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|Spread of invasive algae threatens southern trout, salmon rivers|
|Written by Stuff - New Zealand|
|Monday, 20 December 2004 19:25|
An invasive aquatic weed known in North America as "rock snot" has probably been in two southern river systems for up to two years, scientists say.
The Didymosphenia geminata (didymo) algae in the Lower Waiau and Mararoa rivers south of Te Anau has caused increasing concern overseas for its ability to spread rapidly, choking waterways and killing invertebrate life essential for fish survival.
"This algae looks like it would be slime but actually feels like wet cotton wool and is known in the United States and Canada as rock snot," Biosecurity New Zealand senior adviser Amelia Pascoe said.
"It can form flowing rat tails and when dry it can turn white and look like tissue paper."
Just one or two cells, invisible to the naked eye, can be enough to spread the algae to a new river system. It is not known how the algae reached New Zealand but could have come on anglers' gear, boats or even earthmoving equipment brought from North America.
In New Zealand, anglers or other river users who knowingly spread didymo will be liable, under the Biosecurity Act 1993, for a fine of up to $100,000 dollars and/or imprisonment of 5 years.
Ms Pascoe said the first concern was to try to contain the algae while scientists worked on issues such as the best ways to clean equipment - such as rods, reels, lines, kayaks, waders, and boats - which had been in the rivers. They were also seeking other ways the incursion could be tackled, but little research had been done overseas, and there was no suggestion of a suitable biological control.
She said there were legal issues in terms of proving that someone deliberately spread the algae. But if people were told that they could not be sure of not spreading it unless their equipment was thoroughly cleaned, then it could be argued that any failure to clean equipment left them liable.
The two rivers would be signposted, "information officers" would patrol the banks and ask people to avoid going in the water if they could, and sports outlets would be given fact sheets asking people to stay out of their water, and to clean up thoroughly afterwards if it could not be avoided. Some of the information officers would be designated as "authorised persons" able to enforce the Biosecurity Act.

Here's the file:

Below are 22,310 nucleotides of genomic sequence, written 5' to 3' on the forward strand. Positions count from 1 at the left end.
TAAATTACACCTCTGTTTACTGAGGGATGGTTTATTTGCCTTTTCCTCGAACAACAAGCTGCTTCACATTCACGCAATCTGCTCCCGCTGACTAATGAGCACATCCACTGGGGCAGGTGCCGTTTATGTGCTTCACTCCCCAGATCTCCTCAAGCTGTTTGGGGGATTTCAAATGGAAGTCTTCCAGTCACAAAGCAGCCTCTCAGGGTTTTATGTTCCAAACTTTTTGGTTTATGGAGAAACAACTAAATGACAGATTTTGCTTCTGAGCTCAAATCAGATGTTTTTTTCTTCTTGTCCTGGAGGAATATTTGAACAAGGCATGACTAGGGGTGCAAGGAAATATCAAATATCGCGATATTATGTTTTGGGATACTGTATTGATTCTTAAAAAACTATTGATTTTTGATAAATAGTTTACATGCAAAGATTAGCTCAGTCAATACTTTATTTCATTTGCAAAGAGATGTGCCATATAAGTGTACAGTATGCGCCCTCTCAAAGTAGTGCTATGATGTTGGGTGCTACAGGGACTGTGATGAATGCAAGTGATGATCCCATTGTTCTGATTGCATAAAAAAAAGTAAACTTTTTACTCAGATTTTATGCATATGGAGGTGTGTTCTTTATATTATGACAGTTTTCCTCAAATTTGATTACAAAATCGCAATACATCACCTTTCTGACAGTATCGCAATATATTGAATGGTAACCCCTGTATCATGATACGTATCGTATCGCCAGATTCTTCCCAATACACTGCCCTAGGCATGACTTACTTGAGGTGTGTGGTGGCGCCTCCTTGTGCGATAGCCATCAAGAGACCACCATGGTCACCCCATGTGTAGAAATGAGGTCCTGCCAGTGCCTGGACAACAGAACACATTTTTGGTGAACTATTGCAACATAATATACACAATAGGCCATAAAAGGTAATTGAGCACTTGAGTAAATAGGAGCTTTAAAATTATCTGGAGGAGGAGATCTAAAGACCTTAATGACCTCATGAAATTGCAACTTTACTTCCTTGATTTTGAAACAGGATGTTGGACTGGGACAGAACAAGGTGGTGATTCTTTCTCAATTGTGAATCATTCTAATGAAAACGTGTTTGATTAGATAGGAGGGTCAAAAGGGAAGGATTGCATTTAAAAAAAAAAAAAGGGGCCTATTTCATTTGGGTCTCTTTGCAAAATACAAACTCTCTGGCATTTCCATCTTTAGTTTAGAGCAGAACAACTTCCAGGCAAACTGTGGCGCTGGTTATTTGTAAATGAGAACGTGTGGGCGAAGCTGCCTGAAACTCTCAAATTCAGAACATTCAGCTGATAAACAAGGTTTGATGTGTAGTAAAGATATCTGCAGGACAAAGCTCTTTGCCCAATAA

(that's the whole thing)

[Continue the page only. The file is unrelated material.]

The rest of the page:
But the restrictions would do nothing to stop the algae being spread by waterbirds to nearby river systems.
A technical advisory group (TAG ) convened by Biosecurity New Zealand, which met in Te Anau recently, said the algae had not so far been eradicated anywhere else in the world where it had invaded river systems.
"We still know very little about didymo, so our strategy is focused on attempting containment and researching how far it has spread and the treatment options river users can use to kill the algae to ensure they don't spread it to other waterways," Ms Pascoe said.
"This algae has not been eradicated anywhere else in the world so control and containment are likely to be our only options."
Biosecurity NZ and the Southland regional council had launched a campaign to inform the public about the risk of spreading didymo and how they could reduce the potential for its spread to other river systems.
"We have put up signage on Southland and Otago waterways to inform people they should avoid using the Lower Waiau and the Mararoa and providing them with information of how to clean any gear that does come into contact with these rivers," Ms Pascoe said.
The "information officers" would be advising people on how to clean their gear and ensuring people are aware of the problems the algae can cause.
Overseas, the didymo was found in cooler northern hemisphere river systems and had degraded some fishing rivers.
There was some anecdotal evidence that it hurt the ecology of the rivers by limiting the range of food for some species and it also clogged up water intakes.
Biosecurity NZ has declared Didymosphenia geminata to be an unwanted organism under the provisions of the Biosecurity Act 1993.
But the Ministry of Health only considered it to be a nuisance species and not a significant human health risk.
"Swimmers may experience scratchy, red, watery eyes after swimming," Ms Pascoe said.
Water taste and odour might be affected but overall water quality did not appear to be degraded.
"If people do use the river they should ensure that any boats, fishing equipment and other possessions that come into contact with the river and the Didymosphenia geminata algae should be thoroughly cleaned," she said. A bleach solution or nappy cleaning products could be used to kill the algae.
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